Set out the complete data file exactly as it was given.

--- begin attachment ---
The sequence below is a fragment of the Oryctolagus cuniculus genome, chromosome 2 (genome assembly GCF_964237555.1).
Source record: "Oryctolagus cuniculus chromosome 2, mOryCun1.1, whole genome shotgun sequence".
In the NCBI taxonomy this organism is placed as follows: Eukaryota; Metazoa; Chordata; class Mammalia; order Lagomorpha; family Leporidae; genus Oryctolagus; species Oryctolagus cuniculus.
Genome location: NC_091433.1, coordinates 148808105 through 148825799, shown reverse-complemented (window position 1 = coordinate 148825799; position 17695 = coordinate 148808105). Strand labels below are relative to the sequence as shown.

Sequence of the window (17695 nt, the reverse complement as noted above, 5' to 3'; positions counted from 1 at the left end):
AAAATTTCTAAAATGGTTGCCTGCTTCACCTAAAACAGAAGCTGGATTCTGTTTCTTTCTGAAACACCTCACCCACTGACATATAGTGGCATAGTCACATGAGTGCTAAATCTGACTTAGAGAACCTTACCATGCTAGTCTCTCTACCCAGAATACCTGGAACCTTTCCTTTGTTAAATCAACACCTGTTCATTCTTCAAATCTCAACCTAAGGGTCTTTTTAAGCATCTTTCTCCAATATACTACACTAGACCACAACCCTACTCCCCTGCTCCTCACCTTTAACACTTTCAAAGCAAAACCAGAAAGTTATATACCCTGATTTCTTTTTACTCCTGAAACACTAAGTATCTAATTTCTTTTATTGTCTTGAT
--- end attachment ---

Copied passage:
The sequence below is a fragment of the Oryctolagus cuniculus genome, chromosome 2 (genome assembly GCF_964237555.1).
Source record: "Oryctolagus cuniculus chromosome 2, mOryCun1.1, whole genome shotgun sequence".
In the NCBI taxonomy this organism is placed as follows: Eukaryota; Metazoa; Chordata; class Mammalia; order Lagomorpha; family Leporidae; genus Oryctolagus; species Oryctolagus cuniculus.
Genome location: NC_091433.1, coordinates 148808105 through 148825799, shown reverse-complemented (window position 1 = coordinate 148825799; position 17695 = coordinate 148808105). Strand labels below are relative to the sequence as shown.

Sequence of the window (17695 nt, the reverse complement as noted above, 5' to 3'; positions counted from 1 at the left end):
AAAATTTCTAAAATGGTTGCCTGCTTCACCTAAAACAGAAGCTGGATTCTGTTTCTTTCTGAAACACCTCACCCACTGACATATAGTGGCATAGTCACATGAGTGCTAAATCTGACTTAGAGAACCTTACCATGCTAGTCTCTCTACCCAGAATACCTGGAACCTTTCCTTTGTTAAATCAACACCTGTTCATTCTTCAAATCTCAACCTAAGGGTCTTTTTAAGCATCTTTCTCCAATATACTACACTAGACCACAACCCTACTCCCCTGCTCCTCACCTTTAACACTTTCAAAGCAAAACCAGAAAGTTATATACCCTGATTTCTTTTTACTCCTGAAACACTAAGTATCTAATTTCTTTTATTGTCTTGAT